Quick, find your phone and Google it!

 

8. screen time (n)

Definition: The amount of time someone spends looking at an electronic device with a screen.

Do you get annoying notifications on your phone about your screen time?

This is an old word with a new meaning. It used to refer to the amount of airtime an actor or a product received on TV, now it’s our ability to zone out whilst looking at our phones.

 

Gender Politics

 

9. child-free (adj)

Definition: Used to refer to people who choose not to have children.

The original word, childless, was criticised for sounding too negative because “less” suggests there is something missing. So for those that make the decision not to have children, they may feel more empowered with the term ‘child-free’.

 

10. peoplekind (n)

Definition: A gender-neutral alternative to ‘mankind’.

Justin Trudeau famously encountered problems with his use of the word ‘peoplekind’. But we’re not ready to discard it yet. We expect this word to be added to the dictionaries in 2020!

 

11. they (n)

Definition: Used to refer to a single person whose gender identity is not fixed.

Last year we included the word ‘gender-fluid’ on our list. Here’s another that reflects people’s changing attitudes to gender stereotypes.

The pronouns ‘they’ and ‘them’ are used for a person whose gender identity is non-binary and was added as a definition in September 2019. It was also Merriam Webster’s Word of The Year 2019!

 

Lifestyle

 

12. bluebird day (n)

Definition: A day marked by cloudless blue skies.

While skiers and snowboards may have heard this word before, it’s only just been added to the dictionary. In a world where everything is Instagrammable, we have come to expect photos of clear sunny skies without a cloud in sight.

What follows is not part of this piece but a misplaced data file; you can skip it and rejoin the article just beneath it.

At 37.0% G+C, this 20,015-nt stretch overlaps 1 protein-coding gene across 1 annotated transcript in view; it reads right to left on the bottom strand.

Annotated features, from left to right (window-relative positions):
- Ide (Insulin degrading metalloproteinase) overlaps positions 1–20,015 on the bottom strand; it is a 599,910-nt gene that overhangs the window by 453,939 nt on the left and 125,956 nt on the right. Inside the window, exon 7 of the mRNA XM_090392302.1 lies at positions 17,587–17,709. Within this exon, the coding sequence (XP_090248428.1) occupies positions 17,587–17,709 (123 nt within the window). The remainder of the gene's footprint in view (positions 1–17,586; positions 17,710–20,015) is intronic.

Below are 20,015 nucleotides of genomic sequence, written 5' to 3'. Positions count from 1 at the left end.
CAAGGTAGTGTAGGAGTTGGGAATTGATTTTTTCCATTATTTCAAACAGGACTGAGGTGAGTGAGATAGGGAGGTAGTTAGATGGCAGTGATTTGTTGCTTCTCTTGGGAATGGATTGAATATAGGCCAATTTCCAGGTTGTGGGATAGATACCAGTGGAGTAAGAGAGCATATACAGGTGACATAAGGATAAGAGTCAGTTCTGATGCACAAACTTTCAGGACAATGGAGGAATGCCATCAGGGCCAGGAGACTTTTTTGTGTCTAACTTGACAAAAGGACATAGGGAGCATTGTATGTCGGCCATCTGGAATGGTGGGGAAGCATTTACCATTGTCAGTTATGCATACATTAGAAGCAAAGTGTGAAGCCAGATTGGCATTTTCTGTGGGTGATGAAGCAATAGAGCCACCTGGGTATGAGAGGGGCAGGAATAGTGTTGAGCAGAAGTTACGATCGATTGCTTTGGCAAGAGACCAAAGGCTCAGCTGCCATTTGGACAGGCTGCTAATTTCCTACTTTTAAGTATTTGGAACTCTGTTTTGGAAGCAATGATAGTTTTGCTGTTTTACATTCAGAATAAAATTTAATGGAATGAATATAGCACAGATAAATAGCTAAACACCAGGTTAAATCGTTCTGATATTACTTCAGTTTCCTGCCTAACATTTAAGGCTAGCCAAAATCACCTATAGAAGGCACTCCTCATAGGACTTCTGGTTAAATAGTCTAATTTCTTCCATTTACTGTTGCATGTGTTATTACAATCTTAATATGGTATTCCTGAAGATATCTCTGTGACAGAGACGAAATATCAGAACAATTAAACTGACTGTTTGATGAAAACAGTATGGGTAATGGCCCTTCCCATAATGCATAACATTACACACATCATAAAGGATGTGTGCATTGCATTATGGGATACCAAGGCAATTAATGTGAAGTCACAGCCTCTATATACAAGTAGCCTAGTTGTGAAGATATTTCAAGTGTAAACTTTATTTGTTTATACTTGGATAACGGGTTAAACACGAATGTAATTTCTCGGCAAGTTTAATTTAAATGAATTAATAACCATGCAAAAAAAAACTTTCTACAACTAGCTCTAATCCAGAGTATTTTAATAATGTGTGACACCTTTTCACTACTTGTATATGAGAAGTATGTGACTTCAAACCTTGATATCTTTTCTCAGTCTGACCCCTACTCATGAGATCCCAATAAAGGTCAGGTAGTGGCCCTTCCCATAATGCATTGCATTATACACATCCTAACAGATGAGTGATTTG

Ahhh, in the cold months of January we live for the bluebird days!

 

13. buzzy (adj)

Definition: Something that generates excitement and gets people talking.

Whether it’s Peaky Blinders Season 5 or a new Japanese eggs benedict cafe – if you and your friends are talking about it, it’s definitely buzzy.

Now we mention it, ‘eggs Benedict’ officially became a dictionary entry last year too! Now, that’s buzzy.

 

14. peak (n)

Definition: Being at the height of popularity or attention.

Mountains have peaks but this is a different meaning of the word. Used before the name of a person, product or cultural trend it tells us when something is at its best. For example – The Lemonade album was peak Beyonce.

 

15. sober-curious (adj)

Definition: Experimenting with a period of not drinking alcohol.

There was a time when being sober had a stigma. We now welcome a generation who are less fixated on drinking. It’s not in the dictionary yet, but expect people to be more curious about going alcohol-free.

– – – – – – – –

If you enjoyed this post, check out our list of 10 words you need for 2018.

Glossary for Language Learners

 

Find the following words in the article and then write down any new ones you didn’t know.

Future-minded (adj):: being able to think about and be conscious of the future.

Trendy (adj): something or someone fashionable, modern and cool.

Global warming (n): a gradual increase in the earth’s temperature.

Portmanteau (n): a word made by combining two other words.

Dumpster (n): a large rubbish container.

Budget (n): an estimation of spending.

To zone out (v): to lose concentration.

Stereotypes (n): a common idea of a person or thing (often oversimplified)
.

Non-binary (n): a gender that neither identifies as completely male or female.

Stigma (n): a mark of shame.

Key

adj = adjective

n = noun

v = verb